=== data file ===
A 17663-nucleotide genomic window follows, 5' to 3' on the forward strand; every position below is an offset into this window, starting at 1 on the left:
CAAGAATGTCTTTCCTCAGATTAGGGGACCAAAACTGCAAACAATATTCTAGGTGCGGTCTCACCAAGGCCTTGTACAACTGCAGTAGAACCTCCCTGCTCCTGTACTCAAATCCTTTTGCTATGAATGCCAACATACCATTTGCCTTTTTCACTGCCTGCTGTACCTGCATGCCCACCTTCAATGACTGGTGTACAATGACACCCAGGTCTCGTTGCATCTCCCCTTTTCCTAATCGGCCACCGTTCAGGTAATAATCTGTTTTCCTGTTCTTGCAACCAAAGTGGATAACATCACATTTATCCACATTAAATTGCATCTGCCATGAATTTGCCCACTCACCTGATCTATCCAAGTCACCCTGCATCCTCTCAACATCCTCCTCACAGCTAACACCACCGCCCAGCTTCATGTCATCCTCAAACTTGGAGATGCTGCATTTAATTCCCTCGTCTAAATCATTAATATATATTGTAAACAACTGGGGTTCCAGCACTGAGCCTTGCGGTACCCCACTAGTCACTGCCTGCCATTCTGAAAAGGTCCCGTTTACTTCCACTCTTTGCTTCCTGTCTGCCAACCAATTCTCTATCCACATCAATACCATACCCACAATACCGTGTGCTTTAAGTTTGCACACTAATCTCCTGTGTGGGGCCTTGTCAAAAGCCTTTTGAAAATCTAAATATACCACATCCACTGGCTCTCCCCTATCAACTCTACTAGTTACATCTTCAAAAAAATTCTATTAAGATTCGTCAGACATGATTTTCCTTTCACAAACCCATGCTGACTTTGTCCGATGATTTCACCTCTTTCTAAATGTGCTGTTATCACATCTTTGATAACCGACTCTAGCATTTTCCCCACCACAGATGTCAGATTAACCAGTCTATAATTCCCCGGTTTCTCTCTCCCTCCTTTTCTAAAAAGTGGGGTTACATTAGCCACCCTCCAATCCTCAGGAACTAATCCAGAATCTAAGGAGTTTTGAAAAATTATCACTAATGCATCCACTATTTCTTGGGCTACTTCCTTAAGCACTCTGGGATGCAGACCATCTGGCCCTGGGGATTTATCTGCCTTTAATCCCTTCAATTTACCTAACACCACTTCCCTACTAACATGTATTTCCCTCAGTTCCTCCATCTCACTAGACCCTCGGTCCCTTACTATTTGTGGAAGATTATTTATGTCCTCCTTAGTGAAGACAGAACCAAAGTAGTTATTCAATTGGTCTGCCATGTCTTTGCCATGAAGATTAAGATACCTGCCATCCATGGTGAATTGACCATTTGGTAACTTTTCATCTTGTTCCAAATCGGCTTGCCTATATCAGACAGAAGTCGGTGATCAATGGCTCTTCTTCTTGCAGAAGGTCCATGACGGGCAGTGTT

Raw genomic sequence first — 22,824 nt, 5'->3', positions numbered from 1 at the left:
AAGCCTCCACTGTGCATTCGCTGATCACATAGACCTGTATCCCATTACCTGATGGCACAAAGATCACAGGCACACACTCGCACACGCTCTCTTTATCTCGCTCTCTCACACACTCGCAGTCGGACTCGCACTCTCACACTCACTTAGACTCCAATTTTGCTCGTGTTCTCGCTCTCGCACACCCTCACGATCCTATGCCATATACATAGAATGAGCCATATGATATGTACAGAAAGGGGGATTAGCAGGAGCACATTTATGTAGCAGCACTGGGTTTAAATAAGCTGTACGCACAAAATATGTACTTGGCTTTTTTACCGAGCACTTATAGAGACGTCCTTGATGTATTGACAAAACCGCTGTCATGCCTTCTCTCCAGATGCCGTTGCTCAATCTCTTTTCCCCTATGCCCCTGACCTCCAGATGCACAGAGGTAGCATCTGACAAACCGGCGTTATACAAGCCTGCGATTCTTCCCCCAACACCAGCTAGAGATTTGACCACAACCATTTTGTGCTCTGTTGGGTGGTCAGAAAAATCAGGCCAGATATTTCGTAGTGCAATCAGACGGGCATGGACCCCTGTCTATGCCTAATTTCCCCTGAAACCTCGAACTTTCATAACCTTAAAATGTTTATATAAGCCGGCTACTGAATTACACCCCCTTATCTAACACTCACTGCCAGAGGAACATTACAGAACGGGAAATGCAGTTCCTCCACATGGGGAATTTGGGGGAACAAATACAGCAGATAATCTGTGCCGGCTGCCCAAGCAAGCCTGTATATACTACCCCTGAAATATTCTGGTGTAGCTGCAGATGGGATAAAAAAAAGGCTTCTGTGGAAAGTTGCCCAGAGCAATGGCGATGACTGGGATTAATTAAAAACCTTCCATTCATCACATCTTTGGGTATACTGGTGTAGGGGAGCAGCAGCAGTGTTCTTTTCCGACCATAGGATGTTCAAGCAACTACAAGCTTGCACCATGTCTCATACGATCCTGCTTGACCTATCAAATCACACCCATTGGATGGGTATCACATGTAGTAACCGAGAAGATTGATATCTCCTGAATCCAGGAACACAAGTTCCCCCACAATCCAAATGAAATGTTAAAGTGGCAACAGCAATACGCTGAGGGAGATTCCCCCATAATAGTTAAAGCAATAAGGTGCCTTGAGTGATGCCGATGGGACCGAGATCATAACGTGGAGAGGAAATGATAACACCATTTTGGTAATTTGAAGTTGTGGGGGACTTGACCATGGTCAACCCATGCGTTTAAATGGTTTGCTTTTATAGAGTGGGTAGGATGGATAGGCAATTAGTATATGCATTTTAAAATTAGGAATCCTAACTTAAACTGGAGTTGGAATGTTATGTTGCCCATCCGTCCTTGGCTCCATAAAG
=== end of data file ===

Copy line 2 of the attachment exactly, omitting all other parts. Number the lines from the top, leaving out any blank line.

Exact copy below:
CAAGAATGTCTTTCCTCAGATTAGGGGACCAAAACTGCAAACAATATTCTAGGTGCGGTCTCACCAAGGCCTTGTACAACTGCAGTAGAACCTCCCTGCTCCTGTACTCAAATCCTTTTGCTATGAATGCCAACATACCATTTGCCTTTTTCACTGCCTGCTGTACCTGCATGCCCACCTTCAATGACTGGTGTACAATGACACCCAGGTCTCGTTGCATCTCCCCTTTTCCTAATCGGCCACCGTTCAGGTAATAATCTGTTTTCCTGTTCTTGCAACCAAAGTGGATAACATCACATTTATCCACATTAAATTGCATCTGCCATGAATTTGCCCACTCACCTGATCTATCCAAGTCACCCTGCATCCTCTCAACATCCTCCTCACAGCTAACACCACCGCCCAGCTTCATGTCATCCTCAAACTTGGAGATGCTGCATTTAATTCCCTCGTCTAAATCATTAATATATATTGTAAACAACTGGGGTTCCAGCACTGAGCCTTGCGGTACCCCACTAGTCACTGCCTGCCATTCTGAAAAGGTCCCGTTTACTTCCACTCTTTGCTTCCTGTCTGCCAACCAATTCTCTATCCACATCAATACCATACCCACAATACCGTGTGCTTTAAGTTTGCACACTAATCTCCTGTGTGGGGCCTTGTCAAAAGCCTTTTGAAAATCTAAATATACCACATCCACTGGCTCTCCCCTATCAACTCTACTAGTTACATCTTCAAAAAAATTCTATTAAGATTCGTCAGACATGATTTTCCTTTCACAAACCCATGCTGACTTTGTCCGATGATTTCACCTCTTTCTAAATGTGCTGTTATCACATCTTTGATAACCGACTCTAGCATTTTCCCCACCACAGATGTCAGATTAACCAGTCTATAATTCCCCGGTTTCTCTCTCCCTCCTTTTCTAAAAAGTGGGGTTACATTAGCCACCCTCCAATCCTCAGGAACTAATCCAGAATCTAAGGAGTTTTGAAAAATTATCACTAATGCATCCACTATTTCTTGGGCTACTTCCTTAAGCACTCTGGGATGCAGACCATCTGGCCCTGGGGATTTATCTGCCTTTAATCCCTTCAATTTACCTAACACCACTTCCCTACTAACATGTATTTCCCTCAGTTCCTCCATCTCACTAGACCCTCGGTCCCTTACTATTTGTGGAAGATTATTTATGTCCTCCTTAGTGAAGACAGAACCAAAGTAGTTATTCAATTGGTCTGCCATGTCTTTGCCATGAAGATTAAGATACCTGCCATCCATGGTGAATTGACCATTTGGTAACTTTTCATCTTGTTCCAAATCGGCTTGCCTATATCAGACAGAAGTCGGTGATCAATGGCTCTTCTTCTTGCAGAAGGTCCATGACGGGCAGTGTT